• Cushing, Frank Hamilton. Outlines of Zuni Creation Myths, AMS Press, Reprint edition (June 1, 1996), hardcover, 121 pages, ISBN 0-404-11834-8
  • Cushing, Frank Hamilton. Zuni Coyote Tales, University of Arizona Press, 1998, paperback, 104 pages, ISBN 0-8165-1892-0
  • Cushing, Frank Hamilton. Zuni Fetishes, pamphlet, ISBN 1-199-17971-X and ISBN 1-122-26704-5
  • Cushing, Frank Hamilton. designed by K. C. DenDooven, photographed by Bruce Hucko, Annotations by Mark Bahti, Zuni Fetishes, KC Publications, 1999, paperback, 48 pages, ISBN 0-88714-144-7
  • Cushing, Frank Hamilton. Zuni Fetishes Facsimile, pamphlet, ISBN 1-125-28500-1
  • Cushing, Frank Hamilton. Zuni Folk Tales, hardcover, ISBN 1-125-91410-6 (expensive if you search by ISBN, try ABE for older used copies without ISBN)
  • Cushing, Frank Hamilton. Zuni Folk Tales, University of Arizona Press, 1999, trade paperback, ISBN 0-8165-0986-7 (reasonably priced)
  • Cushing, Frank Hamilton. Zuni Breadstuff (Indian Notes and Monographs, V. 8.), AMS Press, 1975, hardcover, 673 pages, ISBN 0-404-11835-6
  • Ferguson, T. J. and Hart, E. R., eds., 1995. A Zuni Atlas (Norman: University of Oklahoma Press).
  • M. Conrad Hyers The Spirituality of Comedy: comic heroism in a tragic world 1996, Transaction Publishers ISBN 1-56000-218-2
  • Green Jesse, Sharon Weiner Green and Frank Hamilton Cushing, Cushing at Zuni: The Correspondence and Journals of Frank Hamilton Cushing, 1879–1884, University of New Mexico Press, 1990, hardcover ISBN 0-8263-1172-5
  • Elsie Clews Parsons and Ralph L. Beals, "The Sacred Clowns of the Pueblo and Mayo-Yaqui Indians," American Anthropologist, vol. 36 (October–December 1934), p. 493 :D
  • Tedlock, Dennis, tr. Finding the Center: Narrative Poetry of the Zuni Indians. From performances in the Zuni by Andrew Peynetsa and Walter Sanchez. Lincoln: University of Nebraska Press, 1972.
  • Young, M. Jane. Signs from the Ancestors: Zuni Cultural Symbolism and Perceptions in Rock Art. Albuquerque: University of New Mexico Press, 1988.
  • Bunzel, Ruth L. (1929). The Pueblo potter: A study of creative imagination in primitive art. New York: Dover. ISBN 0-486-22875-4
  • Hieb, Louis A. (1984). Meaning and mismeaning: Toward an understanding of the ritual clowns. In A. Ortiz (Ed.), New perspectives on the Pueblos (pp. 163–195). Albuquerque: University of New Mexico Press. (Original work published 1972). ISBN 0-8263-0387-0.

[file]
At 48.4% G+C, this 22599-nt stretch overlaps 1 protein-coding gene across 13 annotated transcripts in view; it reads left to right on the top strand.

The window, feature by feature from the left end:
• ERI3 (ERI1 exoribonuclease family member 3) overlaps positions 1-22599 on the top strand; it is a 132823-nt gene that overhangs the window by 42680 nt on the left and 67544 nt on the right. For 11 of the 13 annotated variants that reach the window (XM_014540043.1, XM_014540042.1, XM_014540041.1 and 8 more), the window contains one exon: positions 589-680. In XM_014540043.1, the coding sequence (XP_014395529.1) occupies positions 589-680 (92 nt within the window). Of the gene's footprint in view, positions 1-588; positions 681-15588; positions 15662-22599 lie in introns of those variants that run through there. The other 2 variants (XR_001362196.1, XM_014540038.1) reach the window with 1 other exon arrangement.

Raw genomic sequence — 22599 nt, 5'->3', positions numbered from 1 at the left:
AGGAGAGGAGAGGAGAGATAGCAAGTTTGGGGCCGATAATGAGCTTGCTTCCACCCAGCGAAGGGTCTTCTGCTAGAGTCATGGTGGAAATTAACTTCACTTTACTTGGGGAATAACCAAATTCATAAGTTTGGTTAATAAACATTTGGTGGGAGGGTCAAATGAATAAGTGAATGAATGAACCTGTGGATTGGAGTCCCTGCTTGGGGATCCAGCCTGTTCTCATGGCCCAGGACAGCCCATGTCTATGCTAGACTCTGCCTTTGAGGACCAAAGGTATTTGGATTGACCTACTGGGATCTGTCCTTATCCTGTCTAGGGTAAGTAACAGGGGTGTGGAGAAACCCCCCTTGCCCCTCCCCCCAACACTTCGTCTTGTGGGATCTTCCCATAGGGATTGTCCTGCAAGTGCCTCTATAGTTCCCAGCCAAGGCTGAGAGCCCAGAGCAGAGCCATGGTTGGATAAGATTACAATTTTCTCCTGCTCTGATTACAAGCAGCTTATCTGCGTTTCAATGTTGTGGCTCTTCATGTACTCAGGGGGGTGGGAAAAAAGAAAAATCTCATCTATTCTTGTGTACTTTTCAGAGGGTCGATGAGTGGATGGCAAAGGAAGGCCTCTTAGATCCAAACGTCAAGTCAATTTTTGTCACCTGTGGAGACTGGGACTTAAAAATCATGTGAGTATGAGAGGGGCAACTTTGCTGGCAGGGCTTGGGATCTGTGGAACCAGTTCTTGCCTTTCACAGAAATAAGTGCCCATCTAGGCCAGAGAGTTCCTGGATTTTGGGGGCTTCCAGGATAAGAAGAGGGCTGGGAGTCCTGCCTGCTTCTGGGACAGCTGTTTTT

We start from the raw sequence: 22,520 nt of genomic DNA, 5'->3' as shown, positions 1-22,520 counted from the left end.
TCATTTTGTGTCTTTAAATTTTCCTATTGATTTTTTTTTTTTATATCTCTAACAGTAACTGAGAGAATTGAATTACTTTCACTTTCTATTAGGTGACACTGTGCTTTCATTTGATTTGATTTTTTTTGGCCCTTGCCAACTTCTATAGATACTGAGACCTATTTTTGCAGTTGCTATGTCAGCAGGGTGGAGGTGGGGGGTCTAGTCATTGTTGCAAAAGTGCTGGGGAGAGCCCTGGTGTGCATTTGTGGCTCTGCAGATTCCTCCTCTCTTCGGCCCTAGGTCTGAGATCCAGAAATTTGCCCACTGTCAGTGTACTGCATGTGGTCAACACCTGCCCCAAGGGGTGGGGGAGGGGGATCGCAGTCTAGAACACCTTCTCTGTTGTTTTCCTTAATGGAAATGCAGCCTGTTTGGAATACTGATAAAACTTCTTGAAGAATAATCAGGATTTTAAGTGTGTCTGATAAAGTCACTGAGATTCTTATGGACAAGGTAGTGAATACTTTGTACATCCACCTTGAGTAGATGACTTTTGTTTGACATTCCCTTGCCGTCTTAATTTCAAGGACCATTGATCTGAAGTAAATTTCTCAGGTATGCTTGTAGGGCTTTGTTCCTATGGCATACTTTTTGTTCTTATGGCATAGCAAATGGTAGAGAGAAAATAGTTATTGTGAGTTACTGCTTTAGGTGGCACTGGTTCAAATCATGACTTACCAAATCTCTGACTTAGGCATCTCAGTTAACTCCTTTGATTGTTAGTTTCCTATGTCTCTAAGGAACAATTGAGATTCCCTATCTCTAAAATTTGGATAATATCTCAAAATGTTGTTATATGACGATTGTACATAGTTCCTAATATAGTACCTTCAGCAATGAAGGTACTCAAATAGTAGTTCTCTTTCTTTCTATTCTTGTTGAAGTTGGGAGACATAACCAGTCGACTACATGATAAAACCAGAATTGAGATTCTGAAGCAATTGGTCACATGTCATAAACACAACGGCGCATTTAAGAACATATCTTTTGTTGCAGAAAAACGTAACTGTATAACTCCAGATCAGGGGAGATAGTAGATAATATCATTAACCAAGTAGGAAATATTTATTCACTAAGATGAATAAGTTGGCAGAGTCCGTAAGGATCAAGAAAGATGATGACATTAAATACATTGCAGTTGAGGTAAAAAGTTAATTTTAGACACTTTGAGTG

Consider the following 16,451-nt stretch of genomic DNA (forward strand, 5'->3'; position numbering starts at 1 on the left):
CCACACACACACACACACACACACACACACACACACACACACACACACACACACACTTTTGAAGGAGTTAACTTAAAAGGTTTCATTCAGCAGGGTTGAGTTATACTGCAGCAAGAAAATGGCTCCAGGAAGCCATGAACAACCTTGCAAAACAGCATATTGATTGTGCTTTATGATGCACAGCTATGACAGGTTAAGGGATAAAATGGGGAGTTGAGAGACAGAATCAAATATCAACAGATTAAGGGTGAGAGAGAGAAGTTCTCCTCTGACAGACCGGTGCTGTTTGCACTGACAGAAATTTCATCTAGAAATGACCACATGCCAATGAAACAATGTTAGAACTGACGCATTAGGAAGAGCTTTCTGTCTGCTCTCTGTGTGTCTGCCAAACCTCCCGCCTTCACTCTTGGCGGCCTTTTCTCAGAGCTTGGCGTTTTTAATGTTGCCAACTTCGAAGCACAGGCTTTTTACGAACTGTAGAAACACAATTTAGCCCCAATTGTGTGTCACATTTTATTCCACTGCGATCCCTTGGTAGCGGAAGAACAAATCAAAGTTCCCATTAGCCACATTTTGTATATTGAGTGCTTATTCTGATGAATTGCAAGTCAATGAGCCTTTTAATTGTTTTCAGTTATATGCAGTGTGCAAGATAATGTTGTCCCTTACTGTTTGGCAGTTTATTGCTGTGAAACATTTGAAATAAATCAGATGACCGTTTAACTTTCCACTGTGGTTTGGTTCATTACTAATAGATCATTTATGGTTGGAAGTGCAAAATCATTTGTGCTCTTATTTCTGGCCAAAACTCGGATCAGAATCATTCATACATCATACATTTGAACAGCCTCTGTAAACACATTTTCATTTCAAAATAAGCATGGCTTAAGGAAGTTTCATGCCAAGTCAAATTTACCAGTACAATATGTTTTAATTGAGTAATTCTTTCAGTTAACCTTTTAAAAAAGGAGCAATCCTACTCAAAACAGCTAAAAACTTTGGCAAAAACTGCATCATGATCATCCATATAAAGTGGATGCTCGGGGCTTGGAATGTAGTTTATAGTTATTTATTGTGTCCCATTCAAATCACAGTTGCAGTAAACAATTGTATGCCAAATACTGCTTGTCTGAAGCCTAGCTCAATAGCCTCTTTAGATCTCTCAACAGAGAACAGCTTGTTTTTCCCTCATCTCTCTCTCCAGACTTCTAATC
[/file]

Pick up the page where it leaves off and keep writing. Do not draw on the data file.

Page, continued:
-Uyvsdi (talk) 21:20, 13 February 2011 (UTC)Uyvsdi

Different or the same[edit]

This: Small oval-shaped stones with pointed ends are set close to one another and side by side. The technique is normally used with turquoise in creating necklaces or rings. Another craft they have... needlepoint. when there's no mention of textiles. Does this intend to refer to sewing or to the description given to fine, small stones in the floral settings?

Imho, it's to do with the jewellery, not stitching, as described here:Needle point -Turquoise cut in long narrow or elongated stones set in delicate bezels is called needle point. Turquoise Jewelry with pear shape cut gems is known as petite point. Gems that have been cut and tightly set and inlaid into silver jewelry is known as “inlay”. This is a skill of intricate small stonework especially with pieces with smaller tightly fitting gems and settings. So I will change it. Manytexts (talk) 23:00, 6 October 2014 (UTC)

Southwest Silver Gallery, which you quote above, is a commercial website and is not a WP:reliable source. Vsmith (talk) 00:32, 7 October 2014 (UTC)

Assessment comment[edit]

The comment(s) below were originally left at Talk:Zuni/Comments, and are posted here for posterity. Following several discussions in past years, these subpages are now deprecated. The comments may be irrelevant or outdated; if so, please feel free to remove this section.

see first sentence of paragraph 'culture'

Last edited at 12:46, 17 January 2011 (UTC). Substituted at 11:19, 30 April 2016 (UTC)

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The Estevanico page and this disagree about his death[edit]

This page make it look like it is settled fact that E was killed as a spy, but his page demurs — (talk) 01:49, 18 February 2017 (UTC)